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Subconsciously or not, interviewer bias is a big issue that creeps its way into the hiring process. Of course, this is only natural – humans are biased creatures; it’s part of our instincts.
When it comes to technical hiring, though, minimizing interviewer bias is necessary for guaranteeing fair evaluation.
This is where structured interviews come in strong – they act as a potential gateway for recruiters to reduce bias and collect meaningful information about candidates.
This interview type brings a lot to the table beyond minimizing interview bias – it also provides the interview process with clear direction, ensuring that candidates are appropriately evaluated.
Additionally, having a preset, predetermined framework prevents recruiters from going in blind.
A structured interview is an interview that operates on a predefined template; the interviewer questions the candidate from a prepared list of questions in a defined order. Thus, it is also known as a planned interview.
They are quantitative in nature, paving the way for companies to perform statistical analysis and compare candidates accurately and fairly.
For example, in a planned interview, a candidate’s response to each question can be scored with the help of a rating scale. Let’s take a five-point scale – a response that shows awareness is awarded a 1, whereas one that showcases expertise gets a 5. This scoring tactic provides a quantitative means of comparing the competency of various candidates.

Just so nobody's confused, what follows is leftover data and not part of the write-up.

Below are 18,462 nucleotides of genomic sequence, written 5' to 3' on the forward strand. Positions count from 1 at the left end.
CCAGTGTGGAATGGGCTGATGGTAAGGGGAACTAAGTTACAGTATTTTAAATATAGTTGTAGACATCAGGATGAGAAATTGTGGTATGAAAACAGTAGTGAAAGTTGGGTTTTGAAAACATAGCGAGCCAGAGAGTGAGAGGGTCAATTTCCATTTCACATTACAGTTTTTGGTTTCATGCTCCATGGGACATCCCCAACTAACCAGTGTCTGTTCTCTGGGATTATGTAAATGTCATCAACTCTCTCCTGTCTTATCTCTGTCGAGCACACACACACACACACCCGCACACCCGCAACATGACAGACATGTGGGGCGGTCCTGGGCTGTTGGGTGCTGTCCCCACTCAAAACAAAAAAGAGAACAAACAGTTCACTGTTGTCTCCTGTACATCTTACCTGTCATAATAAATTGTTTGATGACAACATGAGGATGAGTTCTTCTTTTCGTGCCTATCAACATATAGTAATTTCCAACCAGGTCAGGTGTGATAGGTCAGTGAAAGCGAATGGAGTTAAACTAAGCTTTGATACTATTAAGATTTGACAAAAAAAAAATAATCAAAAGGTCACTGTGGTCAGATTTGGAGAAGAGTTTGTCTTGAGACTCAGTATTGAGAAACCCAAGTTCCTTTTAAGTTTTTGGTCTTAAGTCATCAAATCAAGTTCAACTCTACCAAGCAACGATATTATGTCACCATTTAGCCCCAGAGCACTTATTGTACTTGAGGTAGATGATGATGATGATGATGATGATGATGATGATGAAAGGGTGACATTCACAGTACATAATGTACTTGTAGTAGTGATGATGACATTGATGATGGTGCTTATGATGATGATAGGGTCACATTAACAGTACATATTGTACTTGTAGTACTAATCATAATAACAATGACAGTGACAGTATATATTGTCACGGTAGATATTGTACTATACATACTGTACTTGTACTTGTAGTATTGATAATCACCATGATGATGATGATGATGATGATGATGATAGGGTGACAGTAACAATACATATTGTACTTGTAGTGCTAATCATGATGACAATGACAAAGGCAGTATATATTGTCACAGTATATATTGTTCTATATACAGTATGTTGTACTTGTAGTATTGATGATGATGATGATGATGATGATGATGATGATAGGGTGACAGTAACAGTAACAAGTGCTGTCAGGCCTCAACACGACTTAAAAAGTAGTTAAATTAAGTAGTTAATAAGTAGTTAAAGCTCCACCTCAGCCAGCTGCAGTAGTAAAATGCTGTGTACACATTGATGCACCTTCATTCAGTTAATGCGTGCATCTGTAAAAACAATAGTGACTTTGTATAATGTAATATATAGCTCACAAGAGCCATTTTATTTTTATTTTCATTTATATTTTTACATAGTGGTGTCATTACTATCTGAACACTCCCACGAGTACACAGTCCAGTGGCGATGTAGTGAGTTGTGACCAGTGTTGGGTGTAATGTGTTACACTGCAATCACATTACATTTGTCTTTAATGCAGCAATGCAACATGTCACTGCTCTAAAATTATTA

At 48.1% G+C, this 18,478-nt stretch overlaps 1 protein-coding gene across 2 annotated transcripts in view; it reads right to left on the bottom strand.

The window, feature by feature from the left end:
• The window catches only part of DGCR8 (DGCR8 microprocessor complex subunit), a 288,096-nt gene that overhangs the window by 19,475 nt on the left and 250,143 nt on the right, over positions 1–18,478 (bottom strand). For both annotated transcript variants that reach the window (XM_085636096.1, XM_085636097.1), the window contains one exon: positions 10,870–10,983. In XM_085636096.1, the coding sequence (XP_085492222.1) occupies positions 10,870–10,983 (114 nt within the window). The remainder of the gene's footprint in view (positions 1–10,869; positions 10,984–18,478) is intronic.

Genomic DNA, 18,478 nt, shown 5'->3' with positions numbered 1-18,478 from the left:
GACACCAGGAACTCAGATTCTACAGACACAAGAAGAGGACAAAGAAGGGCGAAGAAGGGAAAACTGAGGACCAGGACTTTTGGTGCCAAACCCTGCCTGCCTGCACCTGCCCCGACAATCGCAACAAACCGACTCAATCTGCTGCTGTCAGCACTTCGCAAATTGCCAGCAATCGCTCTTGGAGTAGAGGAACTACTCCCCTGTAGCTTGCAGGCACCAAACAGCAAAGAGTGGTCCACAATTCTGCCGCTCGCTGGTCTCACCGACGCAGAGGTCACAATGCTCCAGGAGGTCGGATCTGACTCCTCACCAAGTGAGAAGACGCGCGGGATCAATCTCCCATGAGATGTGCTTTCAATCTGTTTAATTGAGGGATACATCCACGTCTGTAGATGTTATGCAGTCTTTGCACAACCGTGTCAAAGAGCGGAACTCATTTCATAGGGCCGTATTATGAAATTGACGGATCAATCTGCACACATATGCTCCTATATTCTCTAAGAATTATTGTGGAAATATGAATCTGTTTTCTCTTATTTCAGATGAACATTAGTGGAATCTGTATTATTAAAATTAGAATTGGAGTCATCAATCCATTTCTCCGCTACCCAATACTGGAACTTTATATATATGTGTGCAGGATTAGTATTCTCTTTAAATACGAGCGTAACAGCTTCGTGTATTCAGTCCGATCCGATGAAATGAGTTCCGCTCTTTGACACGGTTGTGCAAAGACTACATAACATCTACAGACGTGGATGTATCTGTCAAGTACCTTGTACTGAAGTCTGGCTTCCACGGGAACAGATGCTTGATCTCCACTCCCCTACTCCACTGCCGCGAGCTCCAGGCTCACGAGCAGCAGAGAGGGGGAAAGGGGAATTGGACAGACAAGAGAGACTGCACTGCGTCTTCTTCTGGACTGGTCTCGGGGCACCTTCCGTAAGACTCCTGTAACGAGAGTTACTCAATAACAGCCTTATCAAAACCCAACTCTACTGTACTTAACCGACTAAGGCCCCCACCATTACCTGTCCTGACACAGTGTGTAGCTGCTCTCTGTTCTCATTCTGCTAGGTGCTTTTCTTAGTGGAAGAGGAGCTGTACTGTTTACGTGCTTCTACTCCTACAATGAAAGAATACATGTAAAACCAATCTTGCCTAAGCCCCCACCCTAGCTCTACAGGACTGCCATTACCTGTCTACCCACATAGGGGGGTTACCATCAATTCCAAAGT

So, what sort of questions do tech recruiters actually ask during these interviews?
Well, here are some standard structured interview questions:
There are three core types, all conducted through different mediums. They are as follows:
1) Structured face-to-face interviews: This type of planned interview involves the physical exchange of information between the interviewer and interviewee through direct communication.
Face-to-face interviews pave the way for more thorough evaluation – interviewers can assess the candidate’s body language, expressions and use visual aids to help conduct the interview.
However, this type of interview is time-consuming and resource-exhausting, so there is a trade-off in choosing it over other types.
2) Structured video interviews: As the name suggests, these are conducted via a high-definition video call and offer some key benefits over face-to-face interviews. Structured video interviews, especially in the case of asynchronous video interviews are less time-consuming and are not subject to geographical constraints – making them ideal for remote hiring.
Structured video interviews are also cost-effective as they are less resource-demanding.
3) Structured tests: A structured test or questionnaire is a type of structured interview that acts as a quantitative research method.
In this type of interview, a series of standardized questions are presented in sequence. The test questions are usually closed-ended and can be in the form of MCQs, short answers, or longer responses.
Structured tests are both time and cost-effective, and they make data collection and analysis convenient.
We have mentioned a few of many advantages already. Here’s a quick run-down of the key benefits of planned interviews: